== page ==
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Soviets Tell of Relief Role in Afghan Siege

December 24, 1987|WILLIAM J. EATON | Times Staff Writer

MOSCOW — A Soviet Foreign Ministry spokesman acknowledged Wednesday that Soviet troops have had to launch a major offensive in Afghanistan this week to try to break a guerrilla siege of the town of Khost that has cut off food supplies to its residents.

Spokesman Gennady I. Gerasimov, using a map and pointer, gave a highly unusual battle report in which he asserted that anti-government forces have suffered 1,500 dead and wounded since the attack was launched Monday.

Eight years after Soviet troops invaded Afghanistan, Moscow's volunteering of anything but positive information about the war there is regarded by Western correspondents as a significant departure.

Gerasimov said there are food shortages, widespread deprivation and even hunger in Khost, a city of 40,000 about 20 miles from the guerrillas' sanctuaries in Pakistan. The city's garrison, estimated at 8,000, has been surrounded by guerrillas in the hills ever since a Marxist-led revolution in 1978.

Guerrillas Control Road

However, the spokesman declined to say how many Soviet troops are involved or the number of Soviet dead and injured in the fighting.

"We don't provide these figures," Gerasimov said in reply to questions about Soviet casualties in the battle to open up the road to Khost or the total casualties suffered by Soviet troops since the invasion in the final days of 1979.

The road from Gardez, 70 miles away, has been under tight guerrilla control, forcing the Afghan government and Soviet troops to send in supplies by air. In recent months, however, guerrillas supplied with American-made Stinger anti-aircraft missiles have threatened flights to the Khost airport, reducing the amount of goods delivered.

As a result of the squeeze, 8,000 tons of food for Khost has accumulated in Gardez, the spokesman acknowledged.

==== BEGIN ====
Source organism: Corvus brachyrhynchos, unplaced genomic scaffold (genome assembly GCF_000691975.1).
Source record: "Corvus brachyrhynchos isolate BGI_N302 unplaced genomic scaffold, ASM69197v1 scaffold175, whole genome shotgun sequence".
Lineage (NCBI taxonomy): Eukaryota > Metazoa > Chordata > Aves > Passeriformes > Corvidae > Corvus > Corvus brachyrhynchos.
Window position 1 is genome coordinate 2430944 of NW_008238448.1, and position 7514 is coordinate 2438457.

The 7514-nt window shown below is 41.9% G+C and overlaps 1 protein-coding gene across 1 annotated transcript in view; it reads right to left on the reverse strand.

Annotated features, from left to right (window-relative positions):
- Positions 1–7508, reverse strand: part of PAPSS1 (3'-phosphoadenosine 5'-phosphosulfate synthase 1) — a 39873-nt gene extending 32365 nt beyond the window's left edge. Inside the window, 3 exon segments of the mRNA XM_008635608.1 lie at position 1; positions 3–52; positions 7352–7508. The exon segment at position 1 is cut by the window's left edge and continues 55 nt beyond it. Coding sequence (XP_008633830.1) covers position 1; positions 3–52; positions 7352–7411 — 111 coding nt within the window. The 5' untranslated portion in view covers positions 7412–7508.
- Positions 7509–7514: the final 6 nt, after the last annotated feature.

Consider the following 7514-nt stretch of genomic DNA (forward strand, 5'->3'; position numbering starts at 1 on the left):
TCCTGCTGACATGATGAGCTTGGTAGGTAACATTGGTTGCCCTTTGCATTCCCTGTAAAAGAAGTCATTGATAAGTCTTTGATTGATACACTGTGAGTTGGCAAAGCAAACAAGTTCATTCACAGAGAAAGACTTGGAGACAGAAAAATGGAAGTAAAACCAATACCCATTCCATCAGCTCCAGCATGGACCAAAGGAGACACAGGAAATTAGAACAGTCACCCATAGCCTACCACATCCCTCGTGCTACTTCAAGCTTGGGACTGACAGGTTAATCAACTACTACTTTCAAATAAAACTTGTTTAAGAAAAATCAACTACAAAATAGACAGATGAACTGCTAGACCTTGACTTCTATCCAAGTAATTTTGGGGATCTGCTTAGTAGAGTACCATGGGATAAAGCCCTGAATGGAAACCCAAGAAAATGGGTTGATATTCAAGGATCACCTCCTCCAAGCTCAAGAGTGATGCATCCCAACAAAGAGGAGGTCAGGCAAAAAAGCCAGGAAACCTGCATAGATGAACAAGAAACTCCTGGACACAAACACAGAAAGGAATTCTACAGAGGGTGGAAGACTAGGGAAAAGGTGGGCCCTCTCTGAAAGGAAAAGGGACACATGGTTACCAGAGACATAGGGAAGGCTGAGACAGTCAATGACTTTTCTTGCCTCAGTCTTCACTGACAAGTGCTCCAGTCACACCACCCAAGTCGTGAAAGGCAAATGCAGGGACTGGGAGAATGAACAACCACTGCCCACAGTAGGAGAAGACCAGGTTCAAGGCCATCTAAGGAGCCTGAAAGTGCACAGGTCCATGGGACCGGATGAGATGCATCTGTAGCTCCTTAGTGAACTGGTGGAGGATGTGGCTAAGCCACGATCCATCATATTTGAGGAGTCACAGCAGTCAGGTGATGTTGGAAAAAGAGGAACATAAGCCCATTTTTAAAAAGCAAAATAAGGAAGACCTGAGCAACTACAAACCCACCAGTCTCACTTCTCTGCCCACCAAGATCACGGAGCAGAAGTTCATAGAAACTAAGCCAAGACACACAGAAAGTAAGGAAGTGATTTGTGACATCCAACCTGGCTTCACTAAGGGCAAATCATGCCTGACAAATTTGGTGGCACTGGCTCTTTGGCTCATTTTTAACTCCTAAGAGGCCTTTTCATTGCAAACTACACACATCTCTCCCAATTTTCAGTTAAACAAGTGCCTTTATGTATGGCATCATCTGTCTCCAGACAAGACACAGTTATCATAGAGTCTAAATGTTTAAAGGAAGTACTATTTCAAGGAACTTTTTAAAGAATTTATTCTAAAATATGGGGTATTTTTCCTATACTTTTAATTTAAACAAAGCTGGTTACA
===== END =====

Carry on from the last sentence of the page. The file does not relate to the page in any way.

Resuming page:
Afghan leader Najibullah decided last fall to launch an attack to open the Gardez-Khost road. After four days, the fighting was halted Nov. 28 after government forces captured a mountain range southeast of Gardez, including the key Sata Kandao pass, he added.

The conditions at Khost were discussed at a loya jirgah (grand council) of Afghan tribal leaders in November and the government decided to give the region's Jadran tribe 20 days to decide whether to open the route, Gerasimov said.

Tribal representatives said Sunday that the resistance forces were blocking the road and the Kabul government then decided to launch its offensive, Gerasimov told reporters.

As the spokesman described the scene, Afghan soldiers backed by Soviet troops have set out from Gardez and from Khost, hoping to link up. The two groups are less than 25 miles apart, he said.

Weapons Captured

In addition to inflicting heavy casualties on the moujahedeen, or Muslim guerrillas, the Afghans and their Soviet allies have captured a large number of weapons and other equipment, including 86,000 rockets in a single village, the Soviet spokesman said.

For the past year, Soviet leaders have been saying that they want to withdraw their estimated 115,000 troops in Afghanistan, providing that the United States and its allies stop supplying the resistance with weapons and military equipment.

Once the withdrawal begins, Moscow has said, it can be completed within a year. The United States has said it is willing to shut off supplies only if the Soviet forces are withdrawn.

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